In a slightly unusual turn of events, this week’s Reeler serves as a pretty decent guide to the Christmas movies since four of the five movies hitting on Christmas Day have been seen and reviewed, so there’s very little crystal gazing involved. Of course, there was supposed to be a sixth movie opening Christmas, but the less said about that the better. Anyway, virtually everyone has voiced an opinion on that already — without much to go on. I’d love to take credit for the fact that this week’s Xpress — which also includes Annie, The Hobbit and Night at the Museum — serves as a one stop Christmas movie guide, but it just kind of happened.
First up — alphabetically and my personal pick — is Tim Burton’s Big Eyes. I admit to being pro-Burton and biased in this matter. I have championed his work for almost 25 years. I wrote one of the first serious pieces on his work for Films in Review (which mysteriously ended up in a compilation book without my knowledge) and a book on him. I even kind of defended Planet of the Apes (and I still prefer it to the original). However, the reason for my choosing it as the most worthy of the Christmas releases has as much to do with the fact that it’s the only truly personal film this season. No matter how good other films may be, this is the one that could only have been made by a specific filmmaker. And for those of you who suffering from Burton burnout, you might be surprised by Big Eyes. While thematically of a piece with the director’s other work and stylistically not dissimilar, there’s nary a sign of the usual gothic trappings — and there’s no Johnny Depp. It may be at other theaters — it’s considered a “medium” release — but I know it’s at The Carolina.
Then we have Morten Tyldum’s The Imitation Game, which I suspect is the big semi-art release of the season. (It opens at The Carolina and the Fine Arts at least.) It’s a fine film and would be my second choice. On the surface, it’s essentially a biopic, but it’s a biopic presented in the unusual manner of a mystery-suspense thriller. In some hands, that might be a recipe for indigestible muck, but here it really works. I doubt it’s quite as deep as it thinks it is, but it’s still compelling entertainment — and emotionally effective, employing a device I’ve only seen used once before. Definitely worth checking out. And Benedict Cumberbatch and Keira Knightley are terrific.
Up next is Rob Marshall’s film of Stephen Sondheim’s Into the Woods — the film that musical theatre fans feared would be Disneyfied into something much lighter than the show’s dark revisionist take on fairy tales and the whole idea of “happily ever after.” Well, they can breathe a little easier, because it’s more or less still on the dark side. It is most certainly not a betrayal of the source material. That said, it is better as a straightforward record of the show than it is as a movie. As filmmaking, it’s…well, workmanlike and sometimes stagey. That doesn’t keep it from being entertaining — and Meryl Streep’s witch is a delight — but it’s not terribly exciting filmmaking. Maybe it didn’t need to be. It’s definitely at The Carolina, but you can count on it being at the Epic and the Regal Biltmore Grande, too. If the IMDb ticketing info is correct, the UA Beaucatcher beat out the Carmike for it. (The two can’t have the same movies.)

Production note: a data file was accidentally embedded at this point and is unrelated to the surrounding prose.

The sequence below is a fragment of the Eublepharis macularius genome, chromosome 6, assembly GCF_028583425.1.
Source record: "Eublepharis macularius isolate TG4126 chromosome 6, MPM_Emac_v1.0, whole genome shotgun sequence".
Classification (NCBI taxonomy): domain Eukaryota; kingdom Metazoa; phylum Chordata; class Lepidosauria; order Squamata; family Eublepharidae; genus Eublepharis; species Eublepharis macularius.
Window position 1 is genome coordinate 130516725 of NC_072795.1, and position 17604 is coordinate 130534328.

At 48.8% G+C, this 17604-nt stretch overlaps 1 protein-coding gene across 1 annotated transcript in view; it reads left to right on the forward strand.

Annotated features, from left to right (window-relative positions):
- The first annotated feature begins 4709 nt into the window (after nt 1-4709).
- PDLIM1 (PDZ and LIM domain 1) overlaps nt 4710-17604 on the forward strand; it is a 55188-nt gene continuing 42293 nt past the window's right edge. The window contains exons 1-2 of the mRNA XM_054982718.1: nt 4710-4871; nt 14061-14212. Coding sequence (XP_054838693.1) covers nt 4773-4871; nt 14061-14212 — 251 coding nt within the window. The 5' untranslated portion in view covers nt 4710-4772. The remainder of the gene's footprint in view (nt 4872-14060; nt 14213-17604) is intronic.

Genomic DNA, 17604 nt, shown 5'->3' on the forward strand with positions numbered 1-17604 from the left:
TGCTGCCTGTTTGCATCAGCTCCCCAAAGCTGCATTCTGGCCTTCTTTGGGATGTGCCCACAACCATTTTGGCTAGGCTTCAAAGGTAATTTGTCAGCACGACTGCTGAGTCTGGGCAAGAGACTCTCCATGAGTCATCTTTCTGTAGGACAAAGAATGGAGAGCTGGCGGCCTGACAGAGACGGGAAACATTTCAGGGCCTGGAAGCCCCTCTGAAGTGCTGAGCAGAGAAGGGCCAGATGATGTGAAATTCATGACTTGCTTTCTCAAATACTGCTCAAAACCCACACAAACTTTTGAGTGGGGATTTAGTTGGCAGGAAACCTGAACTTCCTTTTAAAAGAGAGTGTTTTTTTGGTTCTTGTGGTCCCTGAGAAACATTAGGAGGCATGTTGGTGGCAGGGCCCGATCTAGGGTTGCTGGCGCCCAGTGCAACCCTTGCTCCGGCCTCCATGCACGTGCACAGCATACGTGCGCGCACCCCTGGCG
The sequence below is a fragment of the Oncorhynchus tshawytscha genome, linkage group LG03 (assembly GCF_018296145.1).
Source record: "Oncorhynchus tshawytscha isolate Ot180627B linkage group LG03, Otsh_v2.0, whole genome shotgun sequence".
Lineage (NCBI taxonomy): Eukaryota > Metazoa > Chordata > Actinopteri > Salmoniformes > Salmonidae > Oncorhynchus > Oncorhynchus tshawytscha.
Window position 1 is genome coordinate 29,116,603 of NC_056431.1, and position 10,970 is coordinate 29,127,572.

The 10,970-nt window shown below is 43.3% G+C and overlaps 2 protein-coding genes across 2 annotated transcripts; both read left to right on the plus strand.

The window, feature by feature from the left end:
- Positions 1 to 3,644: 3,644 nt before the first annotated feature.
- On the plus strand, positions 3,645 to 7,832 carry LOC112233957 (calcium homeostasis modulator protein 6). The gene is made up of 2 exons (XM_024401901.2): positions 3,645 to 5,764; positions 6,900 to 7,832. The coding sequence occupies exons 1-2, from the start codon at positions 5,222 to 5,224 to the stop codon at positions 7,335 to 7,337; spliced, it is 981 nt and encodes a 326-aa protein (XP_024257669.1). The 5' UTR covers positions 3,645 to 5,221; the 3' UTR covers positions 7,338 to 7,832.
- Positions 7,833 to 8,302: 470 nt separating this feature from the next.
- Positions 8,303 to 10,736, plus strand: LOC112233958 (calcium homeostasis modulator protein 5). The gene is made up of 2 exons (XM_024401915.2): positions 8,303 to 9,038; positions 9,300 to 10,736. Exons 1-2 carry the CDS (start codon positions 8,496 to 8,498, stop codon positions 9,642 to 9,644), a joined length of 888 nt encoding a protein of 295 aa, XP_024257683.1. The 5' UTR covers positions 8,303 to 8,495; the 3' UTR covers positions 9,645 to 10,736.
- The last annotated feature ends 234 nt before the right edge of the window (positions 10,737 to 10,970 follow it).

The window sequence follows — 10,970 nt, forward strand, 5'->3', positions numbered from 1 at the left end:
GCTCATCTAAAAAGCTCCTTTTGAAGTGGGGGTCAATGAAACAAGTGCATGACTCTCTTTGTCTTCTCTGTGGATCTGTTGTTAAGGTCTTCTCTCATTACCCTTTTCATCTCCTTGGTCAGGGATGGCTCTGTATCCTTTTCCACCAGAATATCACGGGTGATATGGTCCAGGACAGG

Finally, there’s Angelina Jolie’s Unbroken. Upfront, I didn’t much care for this. Oh, it’s well made in its Oscar-bait way, but it has no real identity of its own, and it’s just not as emotionally effective as it’s clearly supposed to be. It’s too safe and too bland. The Railway Man did the true story prisoner of war business better. This will not keep it from being very popular simply on the strength of its subject matter. I find it interesting, though, that — at this moment at least — there are more critics in the thumbs down column than not. It is at The Carolina for sure — and apparently at the Carmike. I expect it to be at the Epic and the Regal Biltmore Grande, too.
The unknown quantity in the mix is Rupert Wyatt’s (Rise of the Planet of the Apes) The Gambler. This is a remake of the highly-regarded — but I suspect little seen — Karel Reisz 1974 film starring James Caan. (The interested can check it out on Netflix Streaming.) I haven’t seen the Reisz film for ages and mostly remember it as a downer that made good use of the Mahler First Symphony on the soundtrack. This new version may or may not be as much of a downer (one reviewer calls the ending of the new film a “copout”). It stars Mark Wahlberg in the James Caan role. (I have some doubts about believing Wahlberg as a college professor.) The story appears to be essentially the same — a gambling addict sinking further and further into debt on a path of self-destruction. It isn’t exactly my idea of a Christmas movie, but here it is. At The Carolina and apparently the Epic and UA Beaucatcher. I suspect it’s also at the Regal Biltmore Grande.
This week we lose The Babadook — not because it underperformed, but simply because of space. The Fine Arts loses Birdman, but The Carolina is keeping it for two shows — 1:35 and 6:50. Otherwise, everything of note is pretty much status quo.
Because of Christmas, this week is pretty simple. It consists solely of the Asheville Film Society’s showing of Mark Sandrich’s Holiday Inn (1942) starring Bing Crosby and Fred Astaire on Tue., Dec. 30 at 8 p.m. in Theater Six at The Carolina. There’s a review in this week’s Xpress — and an extended review in the online edition.
The only thing of note this week seems to be Pride, which is very much of note indeed.